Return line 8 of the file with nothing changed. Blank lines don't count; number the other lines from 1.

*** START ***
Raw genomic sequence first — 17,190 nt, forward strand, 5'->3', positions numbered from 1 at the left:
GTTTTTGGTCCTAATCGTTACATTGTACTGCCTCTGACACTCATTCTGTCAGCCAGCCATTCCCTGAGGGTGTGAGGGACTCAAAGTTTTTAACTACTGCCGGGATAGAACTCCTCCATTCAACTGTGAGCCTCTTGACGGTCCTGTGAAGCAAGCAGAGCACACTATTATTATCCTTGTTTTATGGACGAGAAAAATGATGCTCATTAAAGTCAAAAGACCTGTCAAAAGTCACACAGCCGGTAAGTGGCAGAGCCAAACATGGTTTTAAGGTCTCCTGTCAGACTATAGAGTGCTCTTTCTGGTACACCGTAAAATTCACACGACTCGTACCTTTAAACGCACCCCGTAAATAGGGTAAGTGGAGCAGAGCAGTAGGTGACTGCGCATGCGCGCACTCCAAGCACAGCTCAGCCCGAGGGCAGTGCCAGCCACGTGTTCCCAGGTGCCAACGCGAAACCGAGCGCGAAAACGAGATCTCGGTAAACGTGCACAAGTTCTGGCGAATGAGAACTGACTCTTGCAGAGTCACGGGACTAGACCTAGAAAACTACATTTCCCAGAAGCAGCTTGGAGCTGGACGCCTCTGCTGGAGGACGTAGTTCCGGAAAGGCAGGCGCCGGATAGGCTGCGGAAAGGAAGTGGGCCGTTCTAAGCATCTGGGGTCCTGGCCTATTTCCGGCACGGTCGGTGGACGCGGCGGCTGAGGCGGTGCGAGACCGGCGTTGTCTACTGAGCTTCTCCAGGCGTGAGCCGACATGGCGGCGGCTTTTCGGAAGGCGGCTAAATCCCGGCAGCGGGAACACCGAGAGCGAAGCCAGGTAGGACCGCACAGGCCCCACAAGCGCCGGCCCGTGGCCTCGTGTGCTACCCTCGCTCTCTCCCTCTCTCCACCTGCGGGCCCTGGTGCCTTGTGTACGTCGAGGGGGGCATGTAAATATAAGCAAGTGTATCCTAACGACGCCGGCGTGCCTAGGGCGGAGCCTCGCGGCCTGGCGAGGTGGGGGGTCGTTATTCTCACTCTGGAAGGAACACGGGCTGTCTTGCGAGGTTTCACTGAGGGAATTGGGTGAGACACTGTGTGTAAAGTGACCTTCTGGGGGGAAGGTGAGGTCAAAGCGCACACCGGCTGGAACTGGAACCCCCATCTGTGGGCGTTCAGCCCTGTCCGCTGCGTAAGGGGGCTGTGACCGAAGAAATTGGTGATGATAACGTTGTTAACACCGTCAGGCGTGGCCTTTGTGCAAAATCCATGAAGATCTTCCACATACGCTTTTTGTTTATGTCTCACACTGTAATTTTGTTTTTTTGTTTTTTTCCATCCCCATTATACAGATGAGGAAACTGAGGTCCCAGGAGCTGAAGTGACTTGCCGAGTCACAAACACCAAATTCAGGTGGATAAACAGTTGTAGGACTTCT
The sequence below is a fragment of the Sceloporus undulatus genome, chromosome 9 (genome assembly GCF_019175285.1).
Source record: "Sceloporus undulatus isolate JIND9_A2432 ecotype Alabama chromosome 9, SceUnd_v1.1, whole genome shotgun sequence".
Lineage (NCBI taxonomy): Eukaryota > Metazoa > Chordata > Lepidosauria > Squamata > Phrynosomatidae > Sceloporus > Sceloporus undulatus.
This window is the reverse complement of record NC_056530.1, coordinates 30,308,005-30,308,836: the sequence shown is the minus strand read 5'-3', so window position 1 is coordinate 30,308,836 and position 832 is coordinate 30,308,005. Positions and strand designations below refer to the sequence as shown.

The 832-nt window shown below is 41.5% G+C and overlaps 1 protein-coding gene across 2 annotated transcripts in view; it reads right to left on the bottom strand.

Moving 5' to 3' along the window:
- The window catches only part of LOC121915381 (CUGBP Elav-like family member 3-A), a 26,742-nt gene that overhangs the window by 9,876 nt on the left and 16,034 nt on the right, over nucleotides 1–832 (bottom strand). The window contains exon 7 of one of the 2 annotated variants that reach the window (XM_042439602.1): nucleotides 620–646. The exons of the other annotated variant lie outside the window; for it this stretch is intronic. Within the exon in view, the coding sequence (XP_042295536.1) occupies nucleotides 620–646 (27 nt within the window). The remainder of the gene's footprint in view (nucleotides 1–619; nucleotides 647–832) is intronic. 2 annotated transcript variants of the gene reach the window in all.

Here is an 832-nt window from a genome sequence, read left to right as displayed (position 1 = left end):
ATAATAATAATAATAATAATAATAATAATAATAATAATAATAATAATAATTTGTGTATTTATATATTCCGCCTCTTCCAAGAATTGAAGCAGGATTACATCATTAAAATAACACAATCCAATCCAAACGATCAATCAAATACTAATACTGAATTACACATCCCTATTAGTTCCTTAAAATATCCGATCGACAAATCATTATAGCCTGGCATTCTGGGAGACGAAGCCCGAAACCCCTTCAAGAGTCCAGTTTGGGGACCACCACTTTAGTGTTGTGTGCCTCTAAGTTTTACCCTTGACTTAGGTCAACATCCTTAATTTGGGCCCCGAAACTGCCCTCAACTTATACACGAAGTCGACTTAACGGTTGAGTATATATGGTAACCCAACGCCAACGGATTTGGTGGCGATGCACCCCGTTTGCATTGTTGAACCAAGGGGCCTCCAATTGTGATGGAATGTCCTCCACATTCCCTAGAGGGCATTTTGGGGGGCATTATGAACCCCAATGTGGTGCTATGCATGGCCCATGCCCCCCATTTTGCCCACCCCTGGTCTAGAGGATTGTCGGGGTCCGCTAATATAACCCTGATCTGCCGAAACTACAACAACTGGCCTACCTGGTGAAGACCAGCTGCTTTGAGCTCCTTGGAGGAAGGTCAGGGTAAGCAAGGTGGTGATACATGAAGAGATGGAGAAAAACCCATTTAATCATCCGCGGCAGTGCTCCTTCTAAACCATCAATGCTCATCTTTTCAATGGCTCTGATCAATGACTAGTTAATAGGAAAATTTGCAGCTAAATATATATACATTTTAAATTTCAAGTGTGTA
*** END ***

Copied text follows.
Moving 5' to 3' along the window: